I believe the Bible, i. e. the Scriptures of the Old and New Testament, to be a record of the will, purposes, and dispensations of God to man. I take this precious volume to be my guide in faith and duty. I believe in God, the Father Almighty, Maker of heaven and earth the moral Governor of the universe. I believe that he possesses all those natural and moral attributes and perfections, which render him worthy of all that homage, love, and obedience, which he requires of his creatures. I believe in his power wisdom and goodness in his truth, holiness and righteousness in his providence, bounty and grace; and in the influences of his holy spirit. I believe that there is but one God, who is the first cause, the author and source of all things.

I believe that Jesus of Nazareth is the Christ, that should come into the world, that glorious person fore-, told by Moses and the prophets. I believe that Jesus Christ is the son of God--the Saviour--the Mediator between God and man. I believe that he did no siu that never man spake like him--that God gave not the spirit by measure unto him—that the Father sanctified and sent him into the world that he anointed him with the holy spirit and with power, and that Jesus Christ went about doing good. I believe that God was with him in all his labours, instructions, and sufferings. I believe that Christ was holy, harmless, and undefiled--that the doctrines he taught are true--that his precepts are pure and just that his miracles are proof of his divine mission--that his prophecies have been and will be fulfilled—that he always did those things which pleased the Father--that he had such a knowledge of the Father, such communications from him, and such communion with him, that he might say, “I and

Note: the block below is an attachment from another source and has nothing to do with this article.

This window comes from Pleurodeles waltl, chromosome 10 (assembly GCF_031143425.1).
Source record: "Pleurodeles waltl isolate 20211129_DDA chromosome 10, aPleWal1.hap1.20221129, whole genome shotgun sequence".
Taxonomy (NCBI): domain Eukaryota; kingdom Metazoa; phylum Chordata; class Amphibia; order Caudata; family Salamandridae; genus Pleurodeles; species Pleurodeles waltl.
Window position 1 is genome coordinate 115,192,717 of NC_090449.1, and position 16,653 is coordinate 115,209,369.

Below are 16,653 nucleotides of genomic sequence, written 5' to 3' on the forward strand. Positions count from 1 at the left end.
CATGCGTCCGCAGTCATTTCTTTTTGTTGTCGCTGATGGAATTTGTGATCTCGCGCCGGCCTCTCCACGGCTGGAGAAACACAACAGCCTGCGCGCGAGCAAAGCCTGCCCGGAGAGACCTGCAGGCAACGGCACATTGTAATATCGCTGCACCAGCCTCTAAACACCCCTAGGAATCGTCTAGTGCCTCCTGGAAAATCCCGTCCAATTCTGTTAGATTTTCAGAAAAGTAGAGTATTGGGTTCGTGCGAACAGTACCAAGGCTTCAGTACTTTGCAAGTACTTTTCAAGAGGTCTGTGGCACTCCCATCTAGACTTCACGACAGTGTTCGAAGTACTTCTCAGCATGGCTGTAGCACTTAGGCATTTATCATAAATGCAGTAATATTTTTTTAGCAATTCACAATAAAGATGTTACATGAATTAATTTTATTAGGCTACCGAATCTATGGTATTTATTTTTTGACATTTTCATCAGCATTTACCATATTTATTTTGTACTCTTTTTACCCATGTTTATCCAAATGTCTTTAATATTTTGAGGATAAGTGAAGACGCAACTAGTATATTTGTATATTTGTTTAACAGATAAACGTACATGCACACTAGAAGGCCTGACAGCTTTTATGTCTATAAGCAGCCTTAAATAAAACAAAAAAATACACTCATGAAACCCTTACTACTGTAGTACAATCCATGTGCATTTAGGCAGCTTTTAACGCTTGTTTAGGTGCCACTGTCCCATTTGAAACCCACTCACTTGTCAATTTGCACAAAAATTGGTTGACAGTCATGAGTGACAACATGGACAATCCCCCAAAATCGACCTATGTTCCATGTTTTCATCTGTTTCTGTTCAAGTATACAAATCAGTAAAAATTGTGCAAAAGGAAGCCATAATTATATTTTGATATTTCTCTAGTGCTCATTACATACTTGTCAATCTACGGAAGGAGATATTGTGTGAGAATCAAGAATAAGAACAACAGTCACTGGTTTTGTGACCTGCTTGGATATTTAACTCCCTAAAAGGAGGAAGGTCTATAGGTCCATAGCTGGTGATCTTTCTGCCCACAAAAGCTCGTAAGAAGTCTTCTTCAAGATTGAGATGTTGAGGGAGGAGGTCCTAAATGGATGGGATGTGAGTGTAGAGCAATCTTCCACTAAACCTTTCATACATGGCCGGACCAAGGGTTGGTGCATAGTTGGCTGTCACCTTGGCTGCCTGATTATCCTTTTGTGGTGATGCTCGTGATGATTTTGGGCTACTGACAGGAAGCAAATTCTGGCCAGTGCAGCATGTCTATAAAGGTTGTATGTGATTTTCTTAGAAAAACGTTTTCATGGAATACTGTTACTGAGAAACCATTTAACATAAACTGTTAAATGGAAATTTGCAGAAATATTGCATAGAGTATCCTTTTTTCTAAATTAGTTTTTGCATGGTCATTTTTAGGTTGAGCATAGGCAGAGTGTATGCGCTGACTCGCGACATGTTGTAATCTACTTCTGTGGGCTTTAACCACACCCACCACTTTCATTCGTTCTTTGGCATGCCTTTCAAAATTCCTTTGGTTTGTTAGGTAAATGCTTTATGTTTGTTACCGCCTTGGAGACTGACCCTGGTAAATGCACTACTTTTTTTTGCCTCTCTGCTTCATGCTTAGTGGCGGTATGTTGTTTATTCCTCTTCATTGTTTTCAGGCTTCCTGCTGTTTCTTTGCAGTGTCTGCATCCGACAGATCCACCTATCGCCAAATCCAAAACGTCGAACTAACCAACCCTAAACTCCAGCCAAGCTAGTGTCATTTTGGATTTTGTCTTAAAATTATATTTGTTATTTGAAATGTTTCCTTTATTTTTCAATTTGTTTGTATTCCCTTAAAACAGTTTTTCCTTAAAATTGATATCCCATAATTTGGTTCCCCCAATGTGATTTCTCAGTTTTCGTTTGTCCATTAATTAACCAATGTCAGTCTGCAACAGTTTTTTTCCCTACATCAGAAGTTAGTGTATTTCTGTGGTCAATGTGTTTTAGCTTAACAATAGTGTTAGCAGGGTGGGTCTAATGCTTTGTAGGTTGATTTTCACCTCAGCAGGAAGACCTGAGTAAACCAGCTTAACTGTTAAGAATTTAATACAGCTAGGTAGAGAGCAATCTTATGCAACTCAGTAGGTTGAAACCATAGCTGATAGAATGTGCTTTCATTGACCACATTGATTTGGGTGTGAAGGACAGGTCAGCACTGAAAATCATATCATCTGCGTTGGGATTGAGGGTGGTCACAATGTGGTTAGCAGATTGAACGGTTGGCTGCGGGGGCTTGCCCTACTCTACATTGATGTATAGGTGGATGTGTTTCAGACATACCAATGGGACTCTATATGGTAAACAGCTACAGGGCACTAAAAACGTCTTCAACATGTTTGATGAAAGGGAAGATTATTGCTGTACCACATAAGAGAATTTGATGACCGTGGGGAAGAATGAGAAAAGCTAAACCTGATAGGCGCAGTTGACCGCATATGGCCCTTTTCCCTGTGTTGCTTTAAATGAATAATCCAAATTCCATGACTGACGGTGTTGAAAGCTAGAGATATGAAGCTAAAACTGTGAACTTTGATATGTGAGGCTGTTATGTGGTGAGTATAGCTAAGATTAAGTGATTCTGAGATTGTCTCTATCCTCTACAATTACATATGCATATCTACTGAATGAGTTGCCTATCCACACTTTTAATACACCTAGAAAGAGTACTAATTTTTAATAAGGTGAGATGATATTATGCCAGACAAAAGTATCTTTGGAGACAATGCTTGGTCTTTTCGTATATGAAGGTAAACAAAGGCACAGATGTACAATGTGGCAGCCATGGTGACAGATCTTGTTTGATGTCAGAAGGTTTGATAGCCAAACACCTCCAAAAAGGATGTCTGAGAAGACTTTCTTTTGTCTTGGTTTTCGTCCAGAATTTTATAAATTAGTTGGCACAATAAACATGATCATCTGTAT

my Father are one, and · he that hath seen me hath seen the Father. I believe that Jesus Christ is, except the Father, the most

glorious being of whom we have knowledge-worthy to: be honoured, loved, trusted, and obeyed--that he is the way and the truth and the life, the resurrection and the life, the light of the world—that he has the words of eternal life and that all who truly believe in, love, and follow him, shall have everlasting life. I believe that Jesus Christ was betrayed, condemned, scourged, crucified, dead and buried that the third day he arose from the dead that he ascended into heaven, and sitteth on the right hand of God. I believe that all our prayers should be offered to the Father in the name of Christ that we should possess his mind and spirit, and imitate his example. I believe that Christ came into the world to redeem, to save sinners-to reconcile us to God, and that through him we are to look to God for pardon, eternal life, and joy: